On the Road is a weekday feature spotlighting reader photo submissions.
From the exotic to the familiar, whether you’re traveling or in your own backyard, we would love to see the world through your eyes.
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Looks to be a fun week!
The Arizona Monsoon is a welcome change in the weather, or more accurately, a shift in the wind direction. In the winter in AZ the winds are predominantly from the north and northwest (from CA, NV or UT primarily) and that air is pretty dry. Sometime in the summer the wind direction shifts so that air from the south and southwest (i.e., from the Gulf of Mexico and the Pacific Ocean), bring moist air to the mountains and deserts of the American Southwest. This predictable weather pattern means that summer moisture can make the flowers bloom, and hummingbirds have evolved to move into the state in late summer and take advantage of that abundance. And, as you will see, they move into the state from both north and south.
Monsoon rains in the southeastern AZ mountains come in the form of thunderstorms. Individual storms are usually short-lived and fast moving, but can bring down a lot of moisture in a short amount of time. Here’s one moving across the northern Huachuca Mountains, a bit west and north of Tombstone on the afternoon of the day that I arrived in SE AZ. Click here for larger image.
I spent three full days in the area, and it rained on me at least once every day. The cooler temperatures were welcome, but it can be daunting to photograph fast-moving birds when it is overcast and rainy. My first morning at Ash Canyon Bird Sanctuary was pretty drippy, and it lasted most of the morning. Nevertheless, the birds were there, and so was I, so we both made the most of it. Here is a White-winged Dove (Zenaida asiatica) seeking a bit of shelter under a tall flowering stalk of one of the large agave plants there. Click here for larger image.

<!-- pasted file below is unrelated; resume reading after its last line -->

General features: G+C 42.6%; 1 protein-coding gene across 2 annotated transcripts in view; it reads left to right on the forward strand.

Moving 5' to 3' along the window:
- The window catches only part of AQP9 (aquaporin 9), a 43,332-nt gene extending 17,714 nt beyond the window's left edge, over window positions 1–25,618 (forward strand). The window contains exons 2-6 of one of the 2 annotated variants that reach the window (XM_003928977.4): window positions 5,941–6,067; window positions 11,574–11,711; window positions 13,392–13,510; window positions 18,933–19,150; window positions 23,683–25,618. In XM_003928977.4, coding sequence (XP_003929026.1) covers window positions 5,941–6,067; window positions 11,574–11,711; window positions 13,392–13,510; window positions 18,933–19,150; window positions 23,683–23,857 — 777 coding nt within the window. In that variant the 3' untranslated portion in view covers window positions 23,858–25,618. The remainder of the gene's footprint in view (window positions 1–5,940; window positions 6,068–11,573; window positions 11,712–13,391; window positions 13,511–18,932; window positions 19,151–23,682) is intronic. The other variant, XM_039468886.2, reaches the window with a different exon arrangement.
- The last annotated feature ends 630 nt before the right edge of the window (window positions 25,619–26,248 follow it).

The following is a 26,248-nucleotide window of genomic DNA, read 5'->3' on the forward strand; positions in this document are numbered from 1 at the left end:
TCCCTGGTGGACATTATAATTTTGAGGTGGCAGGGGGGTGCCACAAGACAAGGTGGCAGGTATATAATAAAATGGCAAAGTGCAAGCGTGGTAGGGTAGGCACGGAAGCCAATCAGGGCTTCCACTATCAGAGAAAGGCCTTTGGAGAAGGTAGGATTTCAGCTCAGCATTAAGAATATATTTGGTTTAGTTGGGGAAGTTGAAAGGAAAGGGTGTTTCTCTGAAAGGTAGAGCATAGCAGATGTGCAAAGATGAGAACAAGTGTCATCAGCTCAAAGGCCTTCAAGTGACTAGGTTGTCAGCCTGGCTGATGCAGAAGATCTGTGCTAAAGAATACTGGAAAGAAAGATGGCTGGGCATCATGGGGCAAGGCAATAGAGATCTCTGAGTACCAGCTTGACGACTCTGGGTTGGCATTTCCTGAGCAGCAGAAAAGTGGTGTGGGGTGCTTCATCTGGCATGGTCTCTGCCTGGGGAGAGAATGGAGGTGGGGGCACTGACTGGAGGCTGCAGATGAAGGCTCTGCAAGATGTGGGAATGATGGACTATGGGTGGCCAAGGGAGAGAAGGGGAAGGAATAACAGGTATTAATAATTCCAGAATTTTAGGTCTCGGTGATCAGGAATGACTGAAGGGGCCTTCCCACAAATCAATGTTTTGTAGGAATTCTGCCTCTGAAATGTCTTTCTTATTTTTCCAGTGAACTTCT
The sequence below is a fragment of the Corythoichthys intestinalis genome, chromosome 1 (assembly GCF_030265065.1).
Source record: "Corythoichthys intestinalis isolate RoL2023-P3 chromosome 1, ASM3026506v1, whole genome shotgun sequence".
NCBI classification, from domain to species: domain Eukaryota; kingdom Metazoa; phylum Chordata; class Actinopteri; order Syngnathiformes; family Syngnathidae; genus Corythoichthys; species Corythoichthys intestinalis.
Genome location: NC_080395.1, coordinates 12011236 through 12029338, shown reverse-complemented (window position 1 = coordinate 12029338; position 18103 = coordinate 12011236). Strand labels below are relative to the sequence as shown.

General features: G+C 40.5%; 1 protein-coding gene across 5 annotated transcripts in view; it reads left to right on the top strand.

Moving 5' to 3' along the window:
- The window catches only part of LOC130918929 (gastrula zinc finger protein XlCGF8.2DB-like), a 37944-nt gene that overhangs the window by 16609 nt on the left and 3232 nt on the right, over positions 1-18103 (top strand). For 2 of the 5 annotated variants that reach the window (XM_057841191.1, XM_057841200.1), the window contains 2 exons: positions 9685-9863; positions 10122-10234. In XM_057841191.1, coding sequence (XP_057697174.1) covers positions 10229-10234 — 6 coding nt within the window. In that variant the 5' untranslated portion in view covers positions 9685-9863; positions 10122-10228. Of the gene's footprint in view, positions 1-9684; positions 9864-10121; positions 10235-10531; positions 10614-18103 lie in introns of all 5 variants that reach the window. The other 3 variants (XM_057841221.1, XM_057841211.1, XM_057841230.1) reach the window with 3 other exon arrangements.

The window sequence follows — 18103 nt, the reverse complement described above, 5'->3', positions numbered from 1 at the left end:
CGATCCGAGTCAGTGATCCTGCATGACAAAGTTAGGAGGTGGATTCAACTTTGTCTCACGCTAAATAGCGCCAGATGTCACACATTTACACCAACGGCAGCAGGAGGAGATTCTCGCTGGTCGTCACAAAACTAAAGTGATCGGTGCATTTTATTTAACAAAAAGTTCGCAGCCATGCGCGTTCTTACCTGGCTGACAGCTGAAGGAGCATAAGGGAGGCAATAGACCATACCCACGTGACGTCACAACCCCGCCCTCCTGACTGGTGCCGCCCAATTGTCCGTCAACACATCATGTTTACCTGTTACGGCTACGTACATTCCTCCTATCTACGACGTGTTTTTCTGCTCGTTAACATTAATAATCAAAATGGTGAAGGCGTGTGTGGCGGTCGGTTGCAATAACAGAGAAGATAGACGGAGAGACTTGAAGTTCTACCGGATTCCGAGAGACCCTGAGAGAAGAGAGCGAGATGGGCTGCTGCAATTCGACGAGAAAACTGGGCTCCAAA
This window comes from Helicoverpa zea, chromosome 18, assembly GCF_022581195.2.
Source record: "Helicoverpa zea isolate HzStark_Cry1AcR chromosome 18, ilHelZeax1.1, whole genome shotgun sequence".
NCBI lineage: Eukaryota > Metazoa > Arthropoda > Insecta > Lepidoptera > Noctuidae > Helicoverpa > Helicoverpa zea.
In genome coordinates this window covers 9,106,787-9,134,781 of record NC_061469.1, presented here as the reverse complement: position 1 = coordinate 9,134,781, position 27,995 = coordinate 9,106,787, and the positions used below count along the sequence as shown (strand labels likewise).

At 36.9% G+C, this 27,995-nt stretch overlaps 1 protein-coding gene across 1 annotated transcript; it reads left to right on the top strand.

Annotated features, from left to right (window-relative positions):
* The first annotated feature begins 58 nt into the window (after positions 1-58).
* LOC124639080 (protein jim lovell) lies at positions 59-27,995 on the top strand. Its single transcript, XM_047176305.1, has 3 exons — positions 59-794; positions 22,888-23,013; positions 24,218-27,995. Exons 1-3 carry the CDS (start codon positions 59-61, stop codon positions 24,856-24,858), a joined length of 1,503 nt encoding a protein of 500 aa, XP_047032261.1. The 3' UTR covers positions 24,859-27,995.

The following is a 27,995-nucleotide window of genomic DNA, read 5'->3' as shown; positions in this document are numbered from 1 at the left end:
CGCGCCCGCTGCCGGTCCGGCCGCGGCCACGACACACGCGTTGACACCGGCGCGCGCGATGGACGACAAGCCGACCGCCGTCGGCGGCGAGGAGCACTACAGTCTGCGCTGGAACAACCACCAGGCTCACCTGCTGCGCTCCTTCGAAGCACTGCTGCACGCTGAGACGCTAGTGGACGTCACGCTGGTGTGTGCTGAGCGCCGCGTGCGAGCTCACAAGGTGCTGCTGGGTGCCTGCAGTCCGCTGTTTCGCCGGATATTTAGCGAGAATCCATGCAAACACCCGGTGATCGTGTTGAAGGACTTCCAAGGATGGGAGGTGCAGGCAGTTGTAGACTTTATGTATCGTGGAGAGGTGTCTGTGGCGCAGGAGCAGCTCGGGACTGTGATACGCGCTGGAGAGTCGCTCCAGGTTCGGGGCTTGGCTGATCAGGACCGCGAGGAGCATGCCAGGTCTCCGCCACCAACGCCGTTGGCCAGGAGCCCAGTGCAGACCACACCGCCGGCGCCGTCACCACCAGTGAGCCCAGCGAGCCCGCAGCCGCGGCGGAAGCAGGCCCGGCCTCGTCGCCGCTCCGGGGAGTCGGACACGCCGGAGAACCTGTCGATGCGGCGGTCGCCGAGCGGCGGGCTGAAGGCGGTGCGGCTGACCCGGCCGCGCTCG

One of the special birds at Ash Canyon is the Lucifer Hummingbird (Calothorax lucifer); here is a male at the feeder during the rain. There are at least a couple of pairs of this species at the Sanctuary, but most of the range for this species is in Mexico. And the sanctuary is less than 4 miles, as the hummingbird flies, from the US/Mexico border. Click here for larger image.
This young male Broad-billed Hummingbird (Cynanthus latirostris), looking hopeful that the rain would soon let up, reflected my own thoughts on the matter. Click here for larger image.
Same species, similar pose, different sex and age class. Adult female Broad-billed Hummingbird with her eyes to the skies. Click here for larger image.
After the rain started to lighten up, this adult male Anna’s Hummingbird (Calypte anna) still had some rain on his mind. Click here for larger image.
Cooper’s Hawks (Accipiter cooperi) are a common sight in the Southeastern AZ mountains. This young bird stayed on this perch, preening and cleaning its feathers after the rain, for 30-40 minutes. The doves and other birds stayed away from the feeders for a while. Click here for larger image.
The sun had not yet come out, but the rain had ceased, allowing me to get a better shot at the fabulousness of this male Lucifer Hummingbird. Click here for larger image.
Although he was nearly small and fast enough to dodge the raindrops, this juvenile male Black-chinned Hummingbird (Archilochus alexandri) nevertheless stayed out of sight until the rain moved on. Click here for larger image.
All of the hummingbirds in the pictures above are expected species for this time and place; they are either migrants from the north or local summer residents of SE AZ. But the star of the show that day (and the immediate target species for many of the other birders at Ash Canyon that week) was this young Plain-capped Starthroat (Heliomaster constantia). The breeding range for this species is entirely within Mexico and Central America, but post-breeding dispersal can sometimes bring them to this corner of the USA. This was a lifer for me, and certainly made a rainy morning that much more memorable and enjoyable! Click here for larger image.